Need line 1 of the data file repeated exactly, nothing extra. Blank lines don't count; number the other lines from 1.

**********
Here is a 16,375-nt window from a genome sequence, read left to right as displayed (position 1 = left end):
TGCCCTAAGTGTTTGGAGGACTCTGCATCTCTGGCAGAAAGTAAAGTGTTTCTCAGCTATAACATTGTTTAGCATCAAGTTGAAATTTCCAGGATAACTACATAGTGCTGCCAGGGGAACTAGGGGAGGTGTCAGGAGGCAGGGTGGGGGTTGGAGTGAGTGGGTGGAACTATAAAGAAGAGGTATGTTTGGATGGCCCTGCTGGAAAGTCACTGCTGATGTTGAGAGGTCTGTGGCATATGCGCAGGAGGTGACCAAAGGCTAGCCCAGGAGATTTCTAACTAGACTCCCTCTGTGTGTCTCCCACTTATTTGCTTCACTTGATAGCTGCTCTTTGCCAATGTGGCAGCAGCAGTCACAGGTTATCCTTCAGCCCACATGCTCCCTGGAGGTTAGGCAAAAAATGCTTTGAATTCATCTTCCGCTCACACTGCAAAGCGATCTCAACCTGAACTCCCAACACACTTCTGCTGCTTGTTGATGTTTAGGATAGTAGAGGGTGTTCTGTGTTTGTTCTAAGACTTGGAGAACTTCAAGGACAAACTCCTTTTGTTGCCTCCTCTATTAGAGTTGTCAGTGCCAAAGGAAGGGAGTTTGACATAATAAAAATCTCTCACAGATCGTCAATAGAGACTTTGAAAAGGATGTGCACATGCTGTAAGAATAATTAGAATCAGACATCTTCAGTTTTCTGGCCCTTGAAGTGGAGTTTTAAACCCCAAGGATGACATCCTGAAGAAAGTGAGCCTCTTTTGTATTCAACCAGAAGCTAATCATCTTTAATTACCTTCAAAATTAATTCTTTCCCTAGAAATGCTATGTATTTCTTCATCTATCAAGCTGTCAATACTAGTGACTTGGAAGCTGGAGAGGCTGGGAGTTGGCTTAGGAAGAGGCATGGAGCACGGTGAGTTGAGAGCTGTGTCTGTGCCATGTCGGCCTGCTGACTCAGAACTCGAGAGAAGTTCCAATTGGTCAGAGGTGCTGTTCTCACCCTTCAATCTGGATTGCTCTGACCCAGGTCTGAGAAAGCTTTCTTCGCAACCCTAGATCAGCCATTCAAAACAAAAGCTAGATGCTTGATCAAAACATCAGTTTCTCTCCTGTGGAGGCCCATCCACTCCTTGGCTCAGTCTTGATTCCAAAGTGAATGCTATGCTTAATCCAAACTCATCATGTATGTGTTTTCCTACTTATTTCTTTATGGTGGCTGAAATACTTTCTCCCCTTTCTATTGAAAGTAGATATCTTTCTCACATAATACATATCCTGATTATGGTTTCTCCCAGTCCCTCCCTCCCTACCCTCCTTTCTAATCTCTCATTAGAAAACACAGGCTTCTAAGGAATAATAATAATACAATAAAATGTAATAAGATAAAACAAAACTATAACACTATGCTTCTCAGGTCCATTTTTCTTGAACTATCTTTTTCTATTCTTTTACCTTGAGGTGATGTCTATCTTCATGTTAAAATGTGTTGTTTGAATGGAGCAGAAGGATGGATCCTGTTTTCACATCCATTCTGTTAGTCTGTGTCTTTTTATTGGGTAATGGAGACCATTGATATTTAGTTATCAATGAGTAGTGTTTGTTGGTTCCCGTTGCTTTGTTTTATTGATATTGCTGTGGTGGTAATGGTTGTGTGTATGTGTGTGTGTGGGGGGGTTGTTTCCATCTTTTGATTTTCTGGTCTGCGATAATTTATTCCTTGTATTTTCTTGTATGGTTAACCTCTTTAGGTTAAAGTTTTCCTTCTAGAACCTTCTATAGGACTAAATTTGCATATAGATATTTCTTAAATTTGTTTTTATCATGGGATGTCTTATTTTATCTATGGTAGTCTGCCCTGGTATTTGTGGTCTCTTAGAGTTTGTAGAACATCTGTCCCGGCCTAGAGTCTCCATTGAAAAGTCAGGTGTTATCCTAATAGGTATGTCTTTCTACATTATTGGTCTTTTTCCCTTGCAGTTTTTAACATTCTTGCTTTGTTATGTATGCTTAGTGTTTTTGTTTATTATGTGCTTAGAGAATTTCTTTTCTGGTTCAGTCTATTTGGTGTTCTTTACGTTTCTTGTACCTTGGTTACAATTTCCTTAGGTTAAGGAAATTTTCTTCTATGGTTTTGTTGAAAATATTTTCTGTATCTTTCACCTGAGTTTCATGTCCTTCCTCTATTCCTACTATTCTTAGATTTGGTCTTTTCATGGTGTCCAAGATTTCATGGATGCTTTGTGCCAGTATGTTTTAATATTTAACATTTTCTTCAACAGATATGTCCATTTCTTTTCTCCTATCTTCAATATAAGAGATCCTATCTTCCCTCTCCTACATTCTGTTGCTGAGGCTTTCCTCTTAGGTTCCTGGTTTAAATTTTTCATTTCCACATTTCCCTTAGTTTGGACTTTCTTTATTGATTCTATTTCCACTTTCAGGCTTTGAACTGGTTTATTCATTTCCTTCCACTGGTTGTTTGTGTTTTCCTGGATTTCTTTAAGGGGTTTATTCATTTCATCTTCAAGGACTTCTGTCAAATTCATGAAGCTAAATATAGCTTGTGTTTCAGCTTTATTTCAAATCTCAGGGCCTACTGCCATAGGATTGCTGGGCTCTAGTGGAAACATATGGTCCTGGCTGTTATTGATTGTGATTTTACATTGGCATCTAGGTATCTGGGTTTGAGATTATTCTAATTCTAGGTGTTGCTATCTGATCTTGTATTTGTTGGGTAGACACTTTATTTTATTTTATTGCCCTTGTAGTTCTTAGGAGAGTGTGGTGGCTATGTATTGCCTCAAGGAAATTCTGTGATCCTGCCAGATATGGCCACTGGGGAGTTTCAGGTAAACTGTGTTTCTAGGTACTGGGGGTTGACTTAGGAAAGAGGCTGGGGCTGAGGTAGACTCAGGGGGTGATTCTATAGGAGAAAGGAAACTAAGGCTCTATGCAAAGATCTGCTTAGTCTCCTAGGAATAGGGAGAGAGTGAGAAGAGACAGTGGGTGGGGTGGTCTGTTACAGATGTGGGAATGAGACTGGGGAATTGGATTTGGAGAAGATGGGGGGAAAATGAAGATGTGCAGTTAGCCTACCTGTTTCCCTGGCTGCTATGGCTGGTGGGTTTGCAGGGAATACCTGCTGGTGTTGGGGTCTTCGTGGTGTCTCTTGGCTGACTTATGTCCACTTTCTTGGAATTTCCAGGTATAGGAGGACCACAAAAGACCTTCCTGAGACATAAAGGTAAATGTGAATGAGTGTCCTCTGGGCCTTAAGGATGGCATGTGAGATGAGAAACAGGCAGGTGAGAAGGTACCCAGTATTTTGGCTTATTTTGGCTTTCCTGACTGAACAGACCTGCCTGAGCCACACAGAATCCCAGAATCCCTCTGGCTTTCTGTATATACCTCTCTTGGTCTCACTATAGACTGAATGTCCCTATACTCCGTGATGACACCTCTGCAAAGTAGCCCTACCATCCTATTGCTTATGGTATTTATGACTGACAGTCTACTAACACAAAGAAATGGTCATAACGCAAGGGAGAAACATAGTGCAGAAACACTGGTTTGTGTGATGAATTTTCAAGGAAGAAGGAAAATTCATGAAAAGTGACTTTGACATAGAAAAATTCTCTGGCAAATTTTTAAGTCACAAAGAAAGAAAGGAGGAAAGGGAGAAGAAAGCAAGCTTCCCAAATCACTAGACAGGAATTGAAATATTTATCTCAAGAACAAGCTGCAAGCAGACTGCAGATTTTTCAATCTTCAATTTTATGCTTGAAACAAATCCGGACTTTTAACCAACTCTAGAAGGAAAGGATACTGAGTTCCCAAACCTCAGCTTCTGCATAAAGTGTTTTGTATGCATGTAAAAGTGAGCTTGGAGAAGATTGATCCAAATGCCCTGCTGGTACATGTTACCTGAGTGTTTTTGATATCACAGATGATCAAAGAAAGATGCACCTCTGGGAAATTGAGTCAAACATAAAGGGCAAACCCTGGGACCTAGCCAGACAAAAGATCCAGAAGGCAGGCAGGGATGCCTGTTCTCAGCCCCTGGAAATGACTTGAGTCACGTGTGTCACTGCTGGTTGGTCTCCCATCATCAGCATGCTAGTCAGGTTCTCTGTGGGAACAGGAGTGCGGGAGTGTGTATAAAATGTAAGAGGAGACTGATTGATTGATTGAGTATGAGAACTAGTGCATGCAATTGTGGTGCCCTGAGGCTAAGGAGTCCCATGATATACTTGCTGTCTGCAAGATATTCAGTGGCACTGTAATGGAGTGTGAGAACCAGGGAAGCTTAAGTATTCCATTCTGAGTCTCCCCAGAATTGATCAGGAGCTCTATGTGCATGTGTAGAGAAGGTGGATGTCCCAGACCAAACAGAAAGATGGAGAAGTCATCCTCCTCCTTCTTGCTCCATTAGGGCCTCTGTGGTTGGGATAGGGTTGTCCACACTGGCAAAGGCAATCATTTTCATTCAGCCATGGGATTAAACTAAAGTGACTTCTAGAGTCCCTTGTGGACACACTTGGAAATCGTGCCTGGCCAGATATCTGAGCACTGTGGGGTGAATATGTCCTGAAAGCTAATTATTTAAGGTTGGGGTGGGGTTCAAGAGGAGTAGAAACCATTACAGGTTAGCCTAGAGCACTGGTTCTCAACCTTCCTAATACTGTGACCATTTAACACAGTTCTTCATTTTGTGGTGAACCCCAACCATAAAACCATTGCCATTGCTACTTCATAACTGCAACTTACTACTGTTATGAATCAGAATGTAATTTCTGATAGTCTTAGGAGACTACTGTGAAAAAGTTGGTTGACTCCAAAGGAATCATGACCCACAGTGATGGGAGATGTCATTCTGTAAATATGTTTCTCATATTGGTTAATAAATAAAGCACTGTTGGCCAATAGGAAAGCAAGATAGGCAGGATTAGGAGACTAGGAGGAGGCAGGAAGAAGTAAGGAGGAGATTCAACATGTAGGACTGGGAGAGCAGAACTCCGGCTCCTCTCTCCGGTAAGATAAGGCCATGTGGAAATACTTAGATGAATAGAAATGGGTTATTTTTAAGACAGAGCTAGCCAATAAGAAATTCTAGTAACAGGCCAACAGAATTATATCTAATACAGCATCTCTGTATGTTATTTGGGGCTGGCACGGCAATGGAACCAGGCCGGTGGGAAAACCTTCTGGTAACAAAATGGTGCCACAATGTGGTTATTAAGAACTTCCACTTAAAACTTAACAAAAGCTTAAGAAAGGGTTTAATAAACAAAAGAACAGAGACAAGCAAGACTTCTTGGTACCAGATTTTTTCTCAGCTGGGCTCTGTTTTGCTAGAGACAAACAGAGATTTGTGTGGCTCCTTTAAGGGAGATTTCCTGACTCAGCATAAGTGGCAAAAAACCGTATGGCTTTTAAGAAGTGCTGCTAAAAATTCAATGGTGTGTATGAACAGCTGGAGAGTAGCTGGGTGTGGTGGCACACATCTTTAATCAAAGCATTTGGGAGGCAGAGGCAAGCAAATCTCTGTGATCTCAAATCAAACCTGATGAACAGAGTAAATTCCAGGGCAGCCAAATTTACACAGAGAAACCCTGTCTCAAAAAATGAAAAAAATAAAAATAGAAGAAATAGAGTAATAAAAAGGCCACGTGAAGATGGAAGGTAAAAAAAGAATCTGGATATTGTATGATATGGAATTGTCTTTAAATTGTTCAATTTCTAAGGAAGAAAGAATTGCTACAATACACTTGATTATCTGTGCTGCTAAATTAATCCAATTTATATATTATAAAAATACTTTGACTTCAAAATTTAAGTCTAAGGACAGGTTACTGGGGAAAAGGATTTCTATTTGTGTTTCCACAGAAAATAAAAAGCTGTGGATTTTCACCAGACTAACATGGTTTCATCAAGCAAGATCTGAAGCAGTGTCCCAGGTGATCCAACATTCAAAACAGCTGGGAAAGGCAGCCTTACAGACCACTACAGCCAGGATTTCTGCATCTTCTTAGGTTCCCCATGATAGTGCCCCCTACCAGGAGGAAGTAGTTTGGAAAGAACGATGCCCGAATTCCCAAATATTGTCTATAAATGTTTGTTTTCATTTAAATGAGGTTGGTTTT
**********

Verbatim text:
Here is a 16,375-nt window from a genome sequence, read left to right as displayed (position 1 = left end):